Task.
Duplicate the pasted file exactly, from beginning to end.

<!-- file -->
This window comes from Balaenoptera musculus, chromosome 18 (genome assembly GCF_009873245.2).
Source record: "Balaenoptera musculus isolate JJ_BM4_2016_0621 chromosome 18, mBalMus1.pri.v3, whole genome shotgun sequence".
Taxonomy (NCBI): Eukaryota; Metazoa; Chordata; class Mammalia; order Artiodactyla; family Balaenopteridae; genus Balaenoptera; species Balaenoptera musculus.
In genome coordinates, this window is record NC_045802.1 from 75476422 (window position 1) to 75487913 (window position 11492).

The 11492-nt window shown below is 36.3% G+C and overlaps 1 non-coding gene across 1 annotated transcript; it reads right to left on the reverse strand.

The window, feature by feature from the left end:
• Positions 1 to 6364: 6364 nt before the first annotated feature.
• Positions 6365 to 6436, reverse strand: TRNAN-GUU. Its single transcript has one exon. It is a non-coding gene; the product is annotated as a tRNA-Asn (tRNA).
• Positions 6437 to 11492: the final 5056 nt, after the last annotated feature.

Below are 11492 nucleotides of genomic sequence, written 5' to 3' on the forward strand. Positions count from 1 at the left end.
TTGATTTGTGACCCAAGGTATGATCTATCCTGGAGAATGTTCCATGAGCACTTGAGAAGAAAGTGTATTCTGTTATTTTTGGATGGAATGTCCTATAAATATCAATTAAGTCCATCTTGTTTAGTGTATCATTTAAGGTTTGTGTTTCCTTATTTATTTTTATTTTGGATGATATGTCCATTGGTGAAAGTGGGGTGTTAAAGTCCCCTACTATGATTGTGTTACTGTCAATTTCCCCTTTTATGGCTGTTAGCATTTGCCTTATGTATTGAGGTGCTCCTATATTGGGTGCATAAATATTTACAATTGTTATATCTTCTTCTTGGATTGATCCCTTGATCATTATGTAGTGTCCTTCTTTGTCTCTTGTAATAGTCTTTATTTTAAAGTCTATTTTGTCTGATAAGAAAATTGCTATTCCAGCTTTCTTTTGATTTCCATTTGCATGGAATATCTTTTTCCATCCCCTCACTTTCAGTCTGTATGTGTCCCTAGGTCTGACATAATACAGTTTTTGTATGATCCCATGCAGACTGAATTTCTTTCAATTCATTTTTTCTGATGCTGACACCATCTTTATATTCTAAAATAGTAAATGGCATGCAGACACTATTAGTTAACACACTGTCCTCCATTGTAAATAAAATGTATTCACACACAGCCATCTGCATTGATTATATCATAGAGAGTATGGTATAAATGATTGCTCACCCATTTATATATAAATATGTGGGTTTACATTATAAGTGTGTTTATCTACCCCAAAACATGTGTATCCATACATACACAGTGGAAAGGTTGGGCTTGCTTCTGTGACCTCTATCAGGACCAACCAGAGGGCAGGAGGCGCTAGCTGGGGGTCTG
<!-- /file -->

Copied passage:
This window comes from Balaenoptera musculus, chromosome 18 (genome assembly GCF_009873245.2).
Source record: "Balaenoptera musculus isolate JJ_BM4_2016_0621 chromosome 18, mBalMus1.pri.v3, whole genome shotgun sequence".
Taxonomy (NCBI): Eukaryota; Metazoa; Chordata; class Mammalia; order Artiodactyla; family Balaenopteridae; genus Balaenoptera; species Balaenoptera musculus.
In genome coordinates, this window is record NC_045802.1 from 75476422 (window position 1) to 75487913 (window position 11492).

The 11492-nt window shown below is 36.3% G+C and overlaps 1 non-coding gene across 1 annotated transcript; it reads right to left on the reverse strand.

The window, feature by feature from the left end:
• Positions 1 to 6364: 6364 nt before the first annotated feature.
• Positions 6365 to 6436, reverse strand: TRNAN-GUU. Its single transcript has one exon. It is a non-coding gene; the product is annotated as a tRNA-Asn (tRNA).
• Positions 6437 to 11492: the final 5056 nt, after the last annotated feature.

Below are 11492 nucleotides of genomic sequence, written 5' to 3' on the forward strand. Positions count from 1 at the left end.
TTGATTTGTGACCCAAGGTATGATCTATCCTGGAGAATGTTCCATGAGCACTTGAGAAGAAAGTGTATTCTGTTATTTTTGGATGGAATGTCCTATAAATATCAATTAAGTCCATCTTGTTTAGTGTATCATTTAAGGTTTGTGTTTCCTTATTTATTTTTATTTTGGATGATATGTCCATTGGTGAAAGTGGGGTGTTAAAGTCCCCTACTATGATTGTGTTACTGTCAATTTCCCCTTTTATGGCTGTTAGCATTTGCCTTATGTATTGAGGTGCTCCTATATTGGGTGCATAAATATTTACAATTGTTATATCTTCTTCTTGGATTGATCCCTTGATCATTATGTAGTGTCCTTCTTTGTCTCTTGTAATAGTCTTTATTTTAAAGTCTATTTTGTCTGATAAGAAAATTGCTATTCCAGCTTTCTTTTGATTTCCATTTGCATGGAATATCTTTTTCCATCCCCTCACTTTCAGTCTGTATGTGTCCCTAGGTCTGACATAATACAGTTTTTGTATGATCCCATGCAGACTGAATTTCTTTCAATTCATTTTTTCTGATGCTGACACCATCTTTATATTCTAAAATAGTAAATGGCATGCAGACACTATTAGTTAACACACTGTCCTCCATTGTAAATAAAATGTATTCACACACAGCCATCTGCATTGATTATATCATAGAGAGTATGGTATAAATGATTGCTCACCCATTTATATATAAATATGTGGGTTTACATTATAAGTGTGTTTATCTACCCCAAAACATGTGTATCCATACATACACAGTGGAAAGGTTGGGCTTGCTTCTGTGACCTCTATCAGGACCAACCAGAGGGCAGGAGGCGCTAGCTGGGGGTCTG